Icebreaker session at Lao MOH Media Workshop supported by WHO
Photo credit: CCEH, Lao MOH
Yesterday 30 journalists from Lao TV, radio and print media joined a workshop organised by the Ministry of Health’s Centre for Communication and Education for Health. Top of the agenda was discussing how to cover future COVID-19 outbreaks in Lao PDR.
Lao PDR was declared COVID free on 10 June by the Prime Minister Mr Thongloun Sisoulith, following the discharge of the last patient, and with no new infection reported for more than two months.
However, measures remain in place as the country remains vigilant, with a resurgence of COVID-19 cases in several countries in Asia and around the world. COVID continues to accelerate globally with a million new cases reported last week: a total of 8,993.659 cases were reported as of 23 June compared to 7,941,791 cases as of 16 June.
Health authorities in Lao PDR are working to further strengthened the surveillance systems for early warning and detection of outbreaks. For example, they now have staff in place to do health screening at all international Points of Entry into the country and are putting in place community-level surveillance to rapidly detect clusters of people with COVID-like symptoms such as cough and fever.
The Ministry of Health, with support from WHO and funded by the United States, through the U.S. Agency for International Development has been working with Lao journalists to ensure that the media is well prepared to report on the next COVID-19 outbreak. The government believes that providing timely, transparent and actionable information on COVID-19 can help save lives and avoid unjustified fear and anxiety.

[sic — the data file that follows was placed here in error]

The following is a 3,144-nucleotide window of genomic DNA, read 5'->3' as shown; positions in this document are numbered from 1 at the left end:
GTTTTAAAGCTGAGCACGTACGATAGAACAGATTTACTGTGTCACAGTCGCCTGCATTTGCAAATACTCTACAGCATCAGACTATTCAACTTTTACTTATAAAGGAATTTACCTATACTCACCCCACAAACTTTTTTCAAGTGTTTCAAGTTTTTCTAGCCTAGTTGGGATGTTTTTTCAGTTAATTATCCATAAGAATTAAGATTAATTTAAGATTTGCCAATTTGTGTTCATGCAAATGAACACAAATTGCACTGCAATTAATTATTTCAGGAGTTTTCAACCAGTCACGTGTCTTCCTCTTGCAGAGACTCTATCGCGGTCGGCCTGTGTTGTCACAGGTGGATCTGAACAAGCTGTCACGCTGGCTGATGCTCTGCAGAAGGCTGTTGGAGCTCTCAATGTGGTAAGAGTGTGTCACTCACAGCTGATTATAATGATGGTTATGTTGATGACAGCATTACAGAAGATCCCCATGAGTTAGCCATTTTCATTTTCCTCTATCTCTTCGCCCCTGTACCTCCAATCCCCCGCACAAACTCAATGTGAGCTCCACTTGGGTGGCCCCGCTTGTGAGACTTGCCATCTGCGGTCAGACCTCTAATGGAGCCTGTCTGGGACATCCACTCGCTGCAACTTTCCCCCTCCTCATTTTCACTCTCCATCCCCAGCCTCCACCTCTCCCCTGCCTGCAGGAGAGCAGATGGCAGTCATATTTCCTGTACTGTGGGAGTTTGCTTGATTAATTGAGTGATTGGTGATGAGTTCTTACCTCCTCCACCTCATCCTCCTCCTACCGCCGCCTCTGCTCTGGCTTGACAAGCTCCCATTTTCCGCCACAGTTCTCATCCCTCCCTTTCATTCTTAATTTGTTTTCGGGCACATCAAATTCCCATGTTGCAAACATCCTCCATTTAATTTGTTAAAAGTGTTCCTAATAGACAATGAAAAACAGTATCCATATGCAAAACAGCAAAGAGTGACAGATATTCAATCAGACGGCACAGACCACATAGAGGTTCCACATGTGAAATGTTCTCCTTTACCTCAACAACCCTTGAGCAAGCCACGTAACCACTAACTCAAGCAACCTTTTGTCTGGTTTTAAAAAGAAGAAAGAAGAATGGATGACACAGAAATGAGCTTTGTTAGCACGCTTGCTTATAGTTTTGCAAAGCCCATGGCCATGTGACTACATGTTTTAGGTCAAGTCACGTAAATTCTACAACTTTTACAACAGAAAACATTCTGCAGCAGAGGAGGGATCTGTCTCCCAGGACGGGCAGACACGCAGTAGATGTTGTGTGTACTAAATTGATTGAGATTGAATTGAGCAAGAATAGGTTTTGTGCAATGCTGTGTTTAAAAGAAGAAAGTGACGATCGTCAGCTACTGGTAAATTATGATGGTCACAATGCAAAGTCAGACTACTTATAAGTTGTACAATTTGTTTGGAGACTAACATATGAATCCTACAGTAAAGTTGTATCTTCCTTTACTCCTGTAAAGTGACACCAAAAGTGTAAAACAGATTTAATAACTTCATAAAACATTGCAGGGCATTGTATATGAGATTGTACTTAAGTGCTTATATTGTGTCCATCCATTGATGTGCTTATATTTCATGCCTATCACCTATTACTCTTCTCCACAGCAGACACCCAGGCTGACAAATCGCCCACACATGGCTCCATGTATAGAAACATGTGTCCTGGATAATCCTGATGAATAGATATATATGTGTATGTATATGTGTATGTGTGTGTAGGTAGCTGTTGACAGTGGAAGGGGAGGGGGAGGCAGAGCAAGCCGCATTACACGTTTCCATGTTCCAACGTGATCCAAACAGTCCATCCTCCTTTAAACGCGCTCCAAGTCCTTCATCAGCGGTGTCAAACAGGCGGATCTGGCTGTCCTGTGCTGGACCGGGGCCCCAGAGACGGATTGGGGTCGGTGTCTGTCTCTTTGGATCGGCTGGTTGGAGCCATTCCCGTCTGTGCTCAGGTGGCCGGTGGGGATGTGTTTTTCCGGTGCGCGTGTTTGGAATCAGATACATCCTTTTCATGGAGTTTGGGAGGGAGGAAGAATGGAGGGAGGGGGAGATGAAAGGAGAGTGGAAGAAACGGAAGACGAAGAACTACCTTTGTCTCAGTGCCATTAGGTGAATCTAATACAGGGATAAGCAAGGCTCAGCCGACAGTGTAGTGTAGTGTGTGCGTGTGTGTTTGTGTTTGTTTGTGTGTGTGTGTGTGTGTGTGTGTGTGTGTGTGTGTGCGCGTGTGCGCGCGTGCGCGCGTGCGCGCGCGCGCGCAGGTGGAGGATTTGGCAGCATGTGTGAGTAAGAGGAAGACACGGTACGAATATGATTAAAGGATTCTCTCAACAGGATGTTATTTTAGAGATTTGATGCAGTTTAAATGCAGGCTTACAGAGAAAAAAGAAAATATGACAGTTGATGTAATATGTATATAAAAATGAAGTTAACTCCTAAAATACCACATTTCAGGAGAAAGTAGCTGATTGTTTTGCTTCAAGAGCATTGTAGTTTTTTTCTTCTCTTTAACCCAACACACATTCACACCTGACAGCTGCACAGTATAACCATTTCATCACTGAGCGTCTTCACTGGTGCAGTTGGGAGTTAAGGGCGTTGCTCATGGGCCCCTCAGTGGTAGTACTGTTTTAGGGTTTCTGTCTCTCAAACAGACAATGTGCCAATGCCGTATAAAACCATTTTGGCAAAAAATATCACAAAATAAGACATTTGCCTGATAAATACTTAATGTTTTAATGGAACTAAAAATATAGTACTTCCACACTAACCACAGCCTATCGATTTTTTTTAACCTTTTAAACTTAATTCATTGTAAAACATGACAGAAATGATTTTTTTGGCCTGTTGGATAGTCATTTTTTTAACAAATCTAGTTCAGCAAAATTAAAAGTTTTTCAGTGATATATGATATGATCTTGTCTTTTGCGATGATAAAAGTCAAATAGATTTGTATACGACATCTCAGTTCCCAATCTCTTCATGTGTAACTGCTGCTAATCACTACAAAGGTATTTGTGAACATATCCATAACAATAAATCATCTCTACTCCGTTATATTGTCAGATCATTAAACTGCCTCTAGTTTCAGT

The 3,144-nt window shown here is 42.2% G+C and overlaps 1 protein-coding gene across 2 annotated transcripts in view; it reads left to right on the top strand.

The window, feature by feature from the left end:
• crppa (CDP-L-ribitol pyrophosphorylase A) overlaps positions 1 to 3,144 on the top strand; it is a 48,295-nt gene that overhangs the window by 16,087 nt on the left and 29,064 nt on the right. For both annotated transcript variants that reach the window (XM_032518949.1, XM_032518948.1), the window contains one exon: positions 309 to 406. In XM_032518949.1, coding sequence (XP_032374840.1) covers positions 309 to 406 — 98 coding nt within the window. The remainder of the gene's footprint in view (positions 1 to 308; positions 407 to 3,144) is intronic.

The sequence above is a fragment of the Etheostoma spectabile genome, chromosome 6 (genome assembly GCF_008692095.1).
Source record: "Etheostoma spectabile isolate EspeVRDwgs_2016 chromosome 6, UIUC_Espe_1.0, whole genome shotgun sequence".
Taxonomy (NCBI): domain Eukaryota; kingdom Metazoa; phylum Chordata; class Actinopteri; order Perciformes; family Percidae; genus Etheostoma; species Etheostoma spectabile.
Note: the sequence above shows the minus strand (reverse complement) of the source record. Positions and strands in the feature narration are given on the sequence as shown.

Facebook and other social media platform are widely used by Lao people, but many do turn to traditional mass media such as TV, radio and newspaper when they need accurate, reliable information.
Speaking on this subject, Dr Howard SOBEL, Acting WHO Representative in Lao PDR said:
“The COVID-19 outbreak and response has been accompanied by a massive ‘infodemic’ – an over-abundance of information – some accurate and some not – that makes it hard for people to find trustworthy sources and reliable guidance when they need it. This is why it is important that journalists have access to official sources, and opportunity to verify this information when needed. “
At the workshop in Vientiane Capital on 25 June, journalists were encouraged to share their experiences of reporting on the country’s first COVID-19 outbreak and identify ways health authorities can work more effectively with media to communicate future outbreaks.
The training included a table-top emergency simulation exercise. This enabled the journalists to go through several scenarios for future outbreaks and discuss how they would report these. They scenario generated a useful dialogue on how the health authorities can engage with journalists during outbreaks to help achieve high quality media coverage that gives people the information they need to protect themselves and their families.